Sesame Street: Elmo's A-to-Zoo Adventure

Game review by
Christopher Healy, Common Sense Media
Sesame Street: Elmo's A-to-Zoo Adventure Game Poster Image
Good selection of letter-themed mini-games for preschoolers.

Parents say

age 15+
Based on 1 review

Kids say

age 2+
Based on 1 review

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A lot or a little?

The parents' guide to what's in this game.

Educational Value

Kids can learn alphabet fundamentals -- part of the foundation for learning to read. By playing a series of animal-themed mini-games featuring their favorite Sesame Street characters, kids learn to recognize letters and the sounds they make. Plenty of hints help kids select letters based on their sounds. Bonus: they can also match patterns and colors. There's plenty of foundational preschool content here, though young kids may lose interest due to the game's slow pace.

Positive Messages

The main message: Learning is fun! The game is full of positivity, curiosity, and solid educational content.

Positive Role Models & Representations

Elmo and friends are sunny, positive folks who exemplify a love of learning.

Ease of Play

The game controls are designed for use by children as young as three. Most mini-games only require one simple motion. Tapping on the touchscreen of the DS offers a bit more specificity of control than tilting the Wii remote left and right. The DS version comes packed with a chunky character stylus for little fingers to hold; the Wii version comes with a Elmo remote-cover that provides extra grip and covers unnecessary buttons. The PC version requires kids can move a mouse and click while using it. Some of the games get bogged down with uninterruptable repetitive instructions. A few make kids wait for the right answer to appear.

Violence & Scariness

The game is a tie-in to the classic children's program, Sesame Street.

What parents need to know

Parents need to know that Sesame Street: Elmo's A-to-Zoo Adventure offers numerous educational mini-games that help reinforce reading and letter concepts for preschoolers. The controls are simplified for very young children, but tilting the Wii remote might be a little more challenging for toddlers than simply tapping on a touchscreen, as they would in the DS version. On the whole, the controls work fine for all versions. However, some games make kids wait, which can get annoying. It's also worth noting that parents can set a play-timer, which will alert kids that they have "one more game" before turning off at the designated time.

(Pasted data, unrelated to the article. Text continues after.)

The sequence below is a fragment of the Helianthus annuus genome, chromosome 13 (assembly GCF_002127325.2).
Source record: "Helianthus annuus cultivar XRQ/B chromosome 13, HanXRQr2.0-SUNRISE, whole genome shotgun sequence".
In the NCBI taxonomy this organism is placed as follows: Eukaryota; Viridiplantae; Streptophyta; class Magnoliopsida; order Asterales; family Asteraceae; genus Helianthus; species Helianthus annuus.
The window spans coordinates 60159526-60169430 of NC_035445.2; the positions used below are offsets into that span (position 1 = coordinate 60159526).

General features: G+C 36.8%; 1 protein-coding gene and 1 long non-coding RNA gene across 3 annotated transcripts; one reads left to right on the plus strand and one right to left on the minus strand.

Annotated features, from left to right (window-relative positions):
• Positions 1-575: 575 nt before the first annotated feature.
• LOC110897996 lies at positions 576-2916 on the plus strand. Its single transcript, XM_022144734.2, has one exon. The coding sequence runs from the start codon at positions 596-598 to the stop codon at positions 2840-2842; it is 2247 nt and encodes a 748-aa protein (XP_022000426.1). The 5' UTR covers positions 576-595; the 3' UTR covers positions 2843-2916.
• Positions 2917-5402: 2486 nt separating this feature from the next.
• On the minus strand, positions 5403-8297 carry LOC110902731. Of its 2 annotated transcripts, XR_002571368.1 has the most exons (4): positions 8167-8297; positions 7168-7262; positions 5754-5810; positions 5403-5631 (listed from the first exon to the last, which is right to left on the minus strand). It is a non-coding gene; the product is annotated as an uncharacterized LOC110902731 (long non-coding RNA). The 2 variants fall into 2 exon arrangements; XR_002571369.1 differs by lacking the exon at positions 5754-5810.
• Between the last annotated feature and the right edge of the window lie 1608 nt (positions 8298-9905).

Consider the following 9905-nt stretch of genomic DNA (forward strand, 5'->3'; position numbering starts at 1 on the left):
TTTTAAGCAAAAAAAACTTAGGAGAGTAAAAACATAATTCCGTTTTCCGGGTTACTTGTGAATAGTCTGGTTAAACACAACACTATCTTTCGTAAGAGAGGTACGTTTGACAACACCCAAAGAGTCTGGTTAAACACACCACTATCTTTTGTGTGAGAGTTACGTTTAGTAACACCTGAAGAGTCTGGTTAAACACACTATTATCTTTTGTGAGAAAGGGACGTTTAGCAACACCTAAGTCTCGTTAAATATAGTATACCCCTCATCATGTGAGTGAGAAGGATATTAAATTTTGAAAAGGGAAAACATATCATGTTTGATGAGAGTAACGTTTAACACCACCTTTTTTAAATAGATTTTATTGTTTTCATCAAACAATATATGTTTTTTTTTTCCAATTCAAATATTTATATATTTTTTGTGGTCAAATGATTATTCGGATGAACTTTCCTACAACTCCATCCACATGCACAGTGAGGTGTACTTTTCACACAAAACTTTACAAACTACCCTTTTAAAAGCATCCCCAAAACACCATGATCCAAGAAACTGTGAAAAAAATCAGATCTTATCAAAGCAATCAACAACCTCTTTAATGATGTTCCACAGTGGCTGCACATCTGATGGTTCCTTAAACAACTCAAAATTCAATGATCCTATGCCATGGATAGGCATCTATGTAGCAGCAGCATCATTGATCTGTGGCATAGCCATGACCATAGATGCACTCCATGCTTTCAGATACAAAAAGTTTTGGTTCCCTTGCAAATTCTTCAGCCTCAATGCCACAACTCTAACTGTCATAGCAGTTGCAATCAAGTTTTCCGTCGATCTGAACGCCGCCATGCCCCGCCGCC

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Teen, 15 years old Written byRyanMartinBaumann August 23, 2015

Very educational and positive

I grew up watching Seasame St. I loved the show A LOT. But a video game? Come on, you can't do better than that! I sure wish they had stuff like this when... Continue reading

What's it about?

In Sesame Street: Elmo's A-to-Zoo Adventure, Elmo and Zoe visit the zoo. Their guide, a muppet named Chris, leads them through the various zoo habitats, introducing them to different animals along the way. As they visit each new area, they'll play a letter-and-reading-themed game with the animals. Some activities include tossing letter-labeled coconuts to monkeys, popping bubbles with letters in them, and scooping up letters while on an elephant ride.

Is it any good?

Sesame Street: Elmo's A-to-Zoo Adventure has been designed for use by preschoolers. It's bright and colorful; it has super simple controls (and the game comes with bonus items -- a chunky DS stylus or a character-themed Wii remote cover -- to make playing with tiny hands even easier); and it is fully voiced-over, meaning no reading is necessary for the instructions. And the educational value is undeniably solid. These cute games reinforce the same early-learning lessons that Sesame Street does on TV.

The addition of the play-timer, which allows parents to set the game to turn off after a certain point is very nice -- but it's even nicer that the timer gives the kids fair warning before shutting down, telling them that they upcoming game will be their last for today. A few of the games make kids wait too long before introducing the correct answer, and the characters can be overly chatty, but the game auto-adjusts its educational content and it has a great hint system to assure success.

Talk to your kids about ...

  • Families can talk about the fun of learning letters. How can learning these letter sounds help us when we're not playing the game? Why is reading important?

  • This game helps families set playing time limits. Why is it important to limit screen time for young children?

Game details

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